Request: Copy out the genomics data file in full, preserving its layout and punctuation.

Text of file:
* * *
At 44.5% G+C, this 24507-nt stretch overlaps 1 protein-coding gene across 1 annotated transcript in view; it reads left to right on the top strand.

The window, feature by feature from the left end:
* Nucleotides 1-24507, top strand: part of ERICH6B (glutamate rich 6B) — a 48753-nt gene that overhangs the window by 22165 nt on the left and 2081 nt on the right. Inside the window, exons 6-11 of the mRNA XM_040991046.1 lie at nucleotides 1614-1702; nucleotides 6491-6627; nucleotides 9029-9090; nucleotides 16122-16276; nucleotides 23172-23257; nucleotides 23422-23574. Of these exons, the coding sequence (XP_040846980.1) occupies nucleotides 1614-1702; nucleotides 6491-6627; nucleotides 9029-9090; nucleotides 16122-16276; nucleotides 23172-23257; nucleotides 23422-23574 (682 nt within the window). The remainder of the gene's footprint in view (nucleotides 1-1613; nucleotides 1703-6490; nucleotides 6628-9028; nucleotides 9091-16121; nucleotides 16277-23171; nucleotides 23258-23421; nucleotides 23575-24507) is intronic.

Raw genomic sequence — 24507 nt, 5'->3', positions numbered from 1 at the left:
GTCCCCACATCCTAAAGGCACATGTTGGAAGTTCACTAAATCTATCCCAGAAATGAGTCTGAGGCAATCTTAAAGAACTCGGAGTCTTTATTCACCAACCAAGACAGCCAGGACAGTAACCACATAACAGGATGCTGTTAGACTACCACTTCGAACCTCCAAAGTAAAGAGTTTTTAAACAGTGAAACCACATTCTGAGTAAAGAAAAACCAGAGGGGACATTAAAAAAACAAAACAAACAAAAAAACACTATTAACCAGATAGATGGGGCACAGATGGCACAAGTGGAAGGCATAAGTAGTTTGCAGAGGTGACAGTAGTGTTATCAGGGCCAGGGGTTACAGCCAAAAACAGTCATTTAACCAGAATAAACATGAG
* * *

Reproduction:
At 44.5% G+C, this 24507-nt stretch overlaps 1 protein-coding gene across 1 annotated transcript in view; it reads left to right on the top strand.

The window, feature by feature from the left end:
* Nucleotides 1-24507, top strand: part of ERICH6B (glutamate rich 6B) — a 48753-nt gene that overhangs the window by 22165 nt on the left and 2081 nt on the right. Inside the window, exons 6-11 of the mRNA XM_040991046.1 lie at nucleotides 1614-1702; nucleotides 6491-6627; nucleotides 9029-9090; nucleotides 16122-16276; nucleotides 23172-23257; nucleotides 23422-23574. Of these exons, the coding sequence (XP_040846980.1) occupies nucleotides 1614-1702; nucleotides 6491-6627; nucleotides 9029-9090; nucleotides 16122-16276; nucleotides 23172-23257; nucleotides 23422-23574 (682 nt within the window). The remainder of the gene's footprint in view (nucleotides 1-1613; nucleotides 1703-6490; nucleotides 6628-9028; nucleotides 9091-16121; nucleotides 16277-23171; nucleotides 23258-23421; nucleotides 23575-24507) is intronic.

Raw genomic sequence — 24507 nt, 5'->3', positions numbered from 1 at the left:
GTCCCCACATCCTAAAGGCACATGTTGGAAGTTCACTAAATCTATCCCAGAAATGAGTCTGAGGCAATCTTAAAGAACTCGGAGTCTTTATTCACCAACCAAGACAGCCAGGACAGTAACCACATAACAGGATGCTGTTAGACTACCACTTCGAACCTCCAAAGTAAAGAGTTTTTAAACAGTGAAACCACATTCTGAGTAAAGAAAAACCAGAGGGGACATTAAAAAAACAAAACAAACAAAAAAACACTATTAACCAGATAGATGGGGCACAGATGGCACAAGTGGAAGGCATAAGTAGTTTGCAGAGGTGACAGTAGTGTTATCAGGGCCAGGGGTTACAGCCAAAAACAGTCATTTAACCAGAATAAACATGAG